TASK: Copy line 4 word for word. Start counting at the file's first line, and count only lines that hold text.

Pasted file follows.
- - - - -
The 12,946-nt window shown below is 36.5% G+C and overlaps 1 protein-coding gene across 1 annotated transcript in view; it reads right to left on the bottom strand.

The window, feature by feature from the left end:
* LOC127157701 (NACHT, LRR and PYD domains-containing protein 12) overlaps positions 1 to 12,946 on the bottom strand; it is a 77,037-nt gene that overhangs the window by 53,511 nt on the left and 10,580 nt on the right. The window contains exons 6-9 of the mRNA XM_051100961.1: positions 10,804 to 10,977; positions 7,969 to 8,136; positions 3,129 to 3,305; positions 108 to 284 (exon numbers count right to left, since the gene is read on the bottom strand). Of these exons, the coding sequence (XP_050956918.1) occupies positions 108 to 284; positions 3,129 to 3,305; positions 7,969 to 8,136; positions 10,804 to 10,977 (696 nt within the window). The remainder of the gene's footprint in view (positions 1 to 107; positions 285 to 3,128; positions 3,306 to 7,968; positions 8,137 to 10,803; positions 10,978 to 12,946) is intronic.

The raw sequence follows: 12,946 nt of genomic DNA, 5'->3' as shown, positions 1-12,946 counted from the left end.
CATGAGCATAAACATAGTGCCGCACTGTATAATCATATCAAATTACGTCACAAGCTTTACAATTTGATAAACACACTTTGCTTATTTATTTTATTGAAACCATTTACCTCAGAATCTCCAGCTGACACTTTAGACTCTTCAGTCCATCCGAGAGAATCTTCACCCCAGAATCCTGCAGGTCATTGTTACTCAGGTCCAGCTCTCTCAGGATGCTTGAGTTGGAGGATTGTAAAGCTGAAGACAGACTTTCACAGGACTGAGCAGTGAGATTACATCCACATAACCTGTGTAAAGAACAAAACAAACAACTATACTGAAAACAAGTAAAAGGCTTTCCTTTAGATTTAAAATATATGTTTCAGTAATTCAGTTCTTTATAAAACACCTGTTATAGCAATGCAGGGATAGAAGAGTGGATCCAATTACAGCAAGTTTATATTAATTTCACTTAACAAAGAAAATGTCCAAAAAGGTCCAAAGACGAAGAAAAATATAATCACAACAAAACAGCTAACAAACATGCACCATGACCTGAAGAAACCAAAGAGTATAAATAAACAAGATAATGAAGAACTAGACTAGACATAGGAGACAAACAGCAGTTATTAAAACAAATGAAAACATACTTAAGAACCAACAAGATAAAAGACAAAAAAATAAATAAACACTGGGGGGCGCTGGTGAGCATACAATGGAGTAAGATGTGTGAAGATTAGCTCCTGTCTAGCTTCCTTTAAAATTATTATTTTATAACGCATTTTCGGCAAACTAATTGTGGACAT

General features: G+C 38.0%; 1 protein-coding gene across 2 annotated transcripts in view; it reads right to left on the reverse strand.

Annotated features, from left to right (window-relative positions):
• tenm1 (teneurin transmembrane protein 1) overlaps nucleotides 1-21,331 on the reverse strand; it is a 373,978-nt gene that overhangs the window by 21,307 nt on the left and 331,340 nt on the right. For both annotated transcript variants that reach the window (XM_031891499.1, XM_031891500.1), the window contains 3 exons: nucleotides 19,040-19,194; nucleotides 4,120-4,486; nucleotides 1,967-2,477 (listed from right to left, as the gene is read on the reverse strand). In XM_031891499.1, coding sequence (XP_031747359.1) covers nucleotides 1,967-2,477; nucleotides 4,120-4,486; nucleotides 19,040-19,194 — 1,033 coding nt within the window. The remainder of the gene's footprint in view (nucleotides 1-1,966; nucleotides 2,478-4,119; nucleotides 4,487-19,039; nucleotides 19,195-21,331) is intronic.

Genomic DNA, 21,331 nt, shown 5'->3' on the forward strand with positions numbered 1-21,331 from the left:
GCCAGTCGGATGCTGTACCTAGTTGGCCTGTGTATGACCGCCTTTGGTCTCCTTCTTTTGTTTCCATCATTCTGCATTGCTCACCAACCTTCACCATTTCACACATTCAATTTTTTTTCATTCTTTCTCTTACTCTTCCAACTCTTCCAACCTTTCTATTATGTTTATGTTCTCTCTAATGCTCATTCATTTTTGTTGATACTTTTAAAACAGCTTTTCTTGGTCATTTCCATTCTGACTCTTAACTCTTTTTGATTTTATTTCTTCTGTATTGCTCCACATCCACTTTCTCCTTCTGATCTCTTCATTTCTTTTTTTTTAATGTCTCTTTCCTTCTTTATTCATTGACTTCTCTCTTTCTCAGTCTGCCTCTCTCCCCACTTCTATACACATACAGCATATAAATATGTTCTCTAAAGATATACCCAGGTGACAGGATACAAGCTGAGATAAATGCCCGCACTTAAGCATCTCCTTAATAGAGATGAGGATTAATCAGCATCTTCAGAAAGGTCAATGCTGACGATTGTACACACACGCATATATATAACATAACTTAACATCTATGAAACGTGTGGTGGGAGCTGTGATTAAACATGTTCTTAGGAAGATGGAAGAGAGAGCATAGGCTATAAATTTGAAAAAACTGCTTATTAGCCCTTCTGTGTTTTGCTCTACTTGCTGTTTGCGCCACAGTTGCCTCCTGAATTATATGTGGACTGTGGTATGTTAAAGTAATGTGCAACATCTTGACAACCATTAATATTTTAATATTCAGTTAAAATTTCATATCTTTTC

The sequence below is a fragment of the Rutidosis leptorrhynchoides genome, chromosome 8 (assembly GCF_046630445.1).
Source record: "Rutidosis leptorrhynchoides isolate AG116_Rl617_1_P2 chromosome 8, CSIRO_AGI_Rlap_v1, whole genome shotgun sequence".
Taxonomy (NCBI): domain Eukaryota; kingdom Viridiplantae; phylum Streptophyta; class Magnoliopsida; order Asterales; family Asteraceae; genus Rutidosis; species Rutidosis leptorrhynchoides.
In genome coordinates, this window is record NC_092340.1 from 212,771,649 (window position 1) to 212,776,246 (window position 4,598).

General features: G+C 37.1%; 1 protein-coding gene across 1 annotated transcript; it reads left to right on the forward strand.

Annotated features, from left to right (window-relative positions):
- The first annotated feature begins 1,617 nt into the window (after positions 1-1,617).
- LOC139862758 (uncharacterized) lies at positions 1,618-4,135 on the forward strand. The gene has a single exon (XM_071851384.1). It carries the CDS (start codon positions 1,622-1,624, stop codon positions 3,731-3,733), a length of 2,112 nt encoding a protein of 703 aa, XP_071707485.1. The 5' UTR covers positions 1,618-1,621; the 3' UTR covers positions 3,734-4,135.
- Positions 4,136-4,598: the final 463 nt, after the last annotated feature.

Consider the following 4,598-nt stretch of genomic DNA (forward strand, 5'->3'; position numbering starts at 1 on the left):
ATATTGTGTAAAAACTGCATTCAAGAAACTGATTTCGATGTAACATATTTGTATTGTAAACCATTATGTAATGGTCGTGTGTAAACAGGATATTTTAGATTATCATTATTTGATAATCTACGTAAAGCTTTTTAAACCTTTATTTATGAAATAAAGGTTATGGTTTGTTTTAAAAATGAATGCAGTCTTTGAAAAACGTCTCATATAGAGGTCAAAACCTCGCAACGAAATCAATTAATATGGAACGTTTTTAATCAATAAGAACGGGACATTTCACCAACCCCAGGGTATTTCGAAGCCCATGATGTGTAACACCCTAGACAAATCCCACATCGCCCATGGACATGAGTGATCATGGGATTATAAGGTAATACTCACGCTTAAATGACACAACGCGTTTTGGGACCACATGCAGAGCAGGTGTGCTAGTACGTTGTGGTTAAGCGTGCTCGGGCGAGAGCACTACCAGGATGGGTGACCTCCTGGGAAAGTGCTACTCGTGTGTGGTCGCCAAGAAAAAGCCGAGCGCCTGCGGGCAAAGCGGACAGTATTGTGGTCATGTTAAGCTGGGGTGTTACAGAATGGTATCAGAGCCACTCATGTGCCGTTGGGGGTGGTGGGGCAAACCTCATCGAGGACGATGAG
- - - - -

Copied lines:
The raw sequence follows: 12,946 nt of genomic DNA, 5'->3' as shown, positions 1-12,946 counted from the left end.